Prof. David M. Kramer, Michigan State University, USA
David M. Kramer is the Hannah Distinguished Professor of Bioenergetics and Photosynthesis in the Biochemistry and Molecular Biology Department and the MSU-Department of Energy Plant Research Lab at Michigan State University. In 1990, he received his Ph.D. in Biophysics at University of Illinois, Urbana-Champaign, followed by Post-doc at the Institute de Biologie Physico-Chimique in Paris and a 15-year tenure as a faculty member at Washington State University. He move to MSU in 2010. His research seeks to understand how plants convert light energy into forms usable for life, how these processes function at both molecular and physiological levels, how they are regulated and controlled, how they define the energy budget of plants and the ecosystem and how they have adapted through evolution to support life in dynamic environments. This work has led his research team to develop a series of novel spectroscopic tools for probing photosynthetic reactions both in vitro and in vivo. To disseminate these tools, he co-founded Phenometrics Inc. PhotosynQ.org and the MSU Center for Advanced Algal and Plant Phenotyping.
Dr. Laurent Fourage, TOTAL New Energies Division, France
Did a PhD in Molecular Biology and Biochemistry from the University of Nantes, France, where he worked on protein engineering, structural and biochemical characterization of thermostable glucosidase. After its graduation, he joined Sir Alan Fersht group in Cambridge (MRC-CPE, UK) to focus its research on in vitro protein engineering and protein folding. Then, he integrated as project leader a French biotech company (Proteus) working the development of industrial biocatalytic processes. He was responsible of projects dealing with enzyme screening from natural diversity, enzyme engineering for different white biotech projects in the field of cosmetics, detergents and bioenergy and author of 8 patents. He integrated TOTAL New Energies in January 2012 as Program Manager and in charge of defining and implementing a global strategy in phototrophs field. Different R&D collaborative projects were launched on strain engineering and process development through partnerships with Biotech company and academic labs in Netherlands, France or China.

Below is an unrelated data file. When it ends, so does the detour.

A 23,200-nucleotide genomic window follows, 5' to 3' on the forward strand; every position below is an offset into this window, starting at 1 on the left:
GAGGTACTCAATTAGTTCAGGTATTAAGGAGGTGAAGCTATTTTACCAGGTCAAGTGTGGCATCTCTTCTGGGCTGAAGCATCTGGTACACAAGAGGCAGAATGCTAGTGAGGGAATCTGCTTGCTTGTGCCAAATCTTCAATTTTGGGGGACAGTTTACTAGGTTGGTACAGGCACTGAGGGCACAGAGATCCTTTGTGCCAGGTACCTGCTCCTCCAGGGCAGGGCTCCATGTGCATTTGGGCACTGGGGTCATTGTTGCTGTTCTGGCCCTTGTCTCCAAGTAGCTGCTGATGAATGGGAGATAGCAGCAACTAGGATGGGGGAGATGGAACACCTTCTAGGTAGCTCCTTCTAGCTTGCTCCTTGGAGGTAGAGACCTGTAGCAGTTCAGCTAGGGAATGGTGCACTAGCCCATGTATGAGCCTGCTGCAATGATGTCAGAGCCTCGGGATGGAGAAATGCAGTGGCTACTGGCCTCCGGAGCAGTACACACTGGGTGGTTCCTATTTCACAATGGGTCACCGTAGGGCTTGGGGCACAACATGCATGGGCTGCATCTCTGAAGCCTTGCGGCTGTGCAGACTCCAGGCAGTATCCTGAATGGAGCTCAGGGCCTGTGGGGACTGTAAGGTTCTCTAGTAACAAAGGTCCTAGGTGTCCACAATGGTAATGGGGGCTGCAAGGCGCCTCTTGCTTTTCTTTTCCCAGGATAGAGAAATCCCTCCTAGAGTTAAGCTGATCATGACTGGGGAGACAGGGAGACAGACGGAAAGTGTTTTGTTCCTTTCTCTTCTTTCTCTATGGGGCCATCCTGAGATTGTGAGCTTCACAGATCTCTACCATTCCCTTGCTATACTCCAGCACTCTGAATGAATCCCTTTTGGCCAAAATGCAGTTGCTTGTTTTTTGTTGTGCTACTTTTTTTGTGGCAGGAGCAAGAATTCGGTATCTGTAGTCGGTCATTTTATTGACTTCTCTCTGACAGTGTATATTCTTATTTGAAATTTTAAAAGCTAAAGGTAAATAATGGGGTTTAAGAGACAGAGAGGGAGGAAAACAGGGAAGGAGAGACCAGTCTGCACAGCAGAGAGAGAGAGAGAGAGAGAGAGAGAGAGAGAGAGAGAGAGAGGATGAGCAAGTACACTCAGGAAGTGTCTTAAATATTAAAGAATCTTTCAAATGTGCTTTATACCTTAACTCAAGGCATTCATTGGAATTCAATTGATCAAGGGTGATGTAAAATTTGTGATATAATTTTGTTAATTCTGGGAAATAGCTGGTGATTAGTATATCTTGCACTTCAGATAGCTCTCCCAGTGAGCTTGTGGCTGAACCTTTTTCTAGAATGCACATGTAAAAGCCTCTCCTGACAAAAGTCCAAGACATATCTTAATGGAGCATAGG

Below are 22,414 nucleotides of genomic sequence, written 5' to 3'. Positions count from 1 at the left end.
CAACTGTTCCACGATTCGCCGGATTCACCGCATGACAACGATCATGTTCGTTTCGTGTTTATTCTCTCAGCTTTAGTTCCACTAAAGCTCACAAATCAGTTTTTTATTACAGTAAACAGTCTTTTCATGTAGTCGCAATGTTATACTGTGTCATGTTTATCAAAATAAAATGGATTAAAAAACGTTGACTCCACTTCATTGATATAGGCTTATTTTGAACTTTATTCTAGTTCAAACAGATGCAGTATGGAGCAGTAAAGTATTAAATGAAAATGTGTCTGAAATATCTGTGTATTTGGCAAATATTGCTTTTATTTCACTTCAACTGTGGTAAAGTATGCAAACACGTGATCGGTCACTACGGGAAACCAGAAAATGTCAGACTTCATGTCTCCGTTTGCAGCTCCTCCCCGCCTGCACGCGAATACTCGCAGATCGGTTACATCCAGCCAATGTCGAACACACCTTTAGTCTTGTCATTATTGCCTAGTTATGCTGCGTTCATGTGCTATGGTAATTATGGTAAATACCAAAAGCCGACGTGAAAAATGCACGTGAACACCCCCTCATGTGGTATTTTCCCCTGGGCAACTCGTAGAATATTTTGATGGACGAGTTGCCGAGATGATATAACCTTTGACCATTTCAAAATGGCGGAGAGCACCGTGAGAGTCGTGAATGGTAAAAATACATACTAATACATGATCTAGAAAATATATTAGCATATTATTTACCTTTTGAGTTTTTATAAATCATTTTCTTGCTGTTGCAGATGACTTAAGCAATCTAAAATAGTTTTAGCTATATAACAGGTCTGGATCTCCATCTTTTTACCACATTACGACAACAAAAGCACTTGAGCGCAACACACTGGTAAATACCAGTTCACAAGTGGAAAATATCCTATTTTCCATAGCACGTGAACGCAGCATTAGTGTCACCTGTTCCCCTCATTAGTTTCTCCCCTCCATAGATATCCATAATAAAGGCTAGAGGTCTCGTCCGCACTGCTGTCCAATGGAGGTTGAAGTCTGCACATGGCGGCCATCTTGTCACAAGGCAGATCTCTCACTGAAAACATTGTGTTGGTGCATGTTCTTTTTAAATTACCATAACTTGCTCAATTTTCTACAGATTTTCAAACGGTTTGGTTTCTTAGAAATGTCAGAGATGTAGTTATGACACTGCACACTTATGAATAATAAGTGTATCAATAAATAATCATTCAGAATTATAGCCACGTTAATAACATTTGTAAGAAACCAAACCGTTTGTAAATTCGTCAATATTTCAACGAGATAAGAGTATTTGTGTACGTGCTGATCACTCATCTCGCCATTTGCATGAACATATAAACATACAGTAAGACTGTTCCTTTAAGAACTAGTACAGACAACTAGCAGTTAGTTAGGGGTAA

Prof. Francis-André Wollman, Institut de Biologie Physico-Chimique, UMR7141, France
Francis-André Wollman is director of research at CNRS, leading the group of Molecular Physiology and Membrane chloroplast in Paris since 1996. He studies the regulation of gene expression and protein assembly in the chloroplast, using the unicellular algae Chlamydomonas reinhardtii as model. In his work, Francis-André Wollman combines approaches as diverse as genetics, biochemistry, cytology and biophysics to investigate the functioning and assembly of the photosynthetic apparatus. Within his laboratory a broad library of Chlamydomonas photosynthetic mutants has been developed (ChamyStation), as well as original spectroscopic techniques applied to study, in vivo, the photosynthetic function in leaves and intact cells.
Prof. Himadri Pakrasi, Washington University, USA
Prof. Himadri Pakrasi is an experienced scientist in the field of photosynthesis with the special focus on photosystem II, phycobilisomes and electron transfer. His current research is very broad ranging from efforts to increase light-harvesting efficiency in cyanobacteria, to metabolic engineering for biofuels and high value chemicals. Moreover, he identified and isolated new strain of cyanobacteria characterized by rapid growth, which gives a hope for beating the conventional fermentation (yeast and bacteria) in the future.
Prof. Birger Lindberg Møller, University of Copenhagen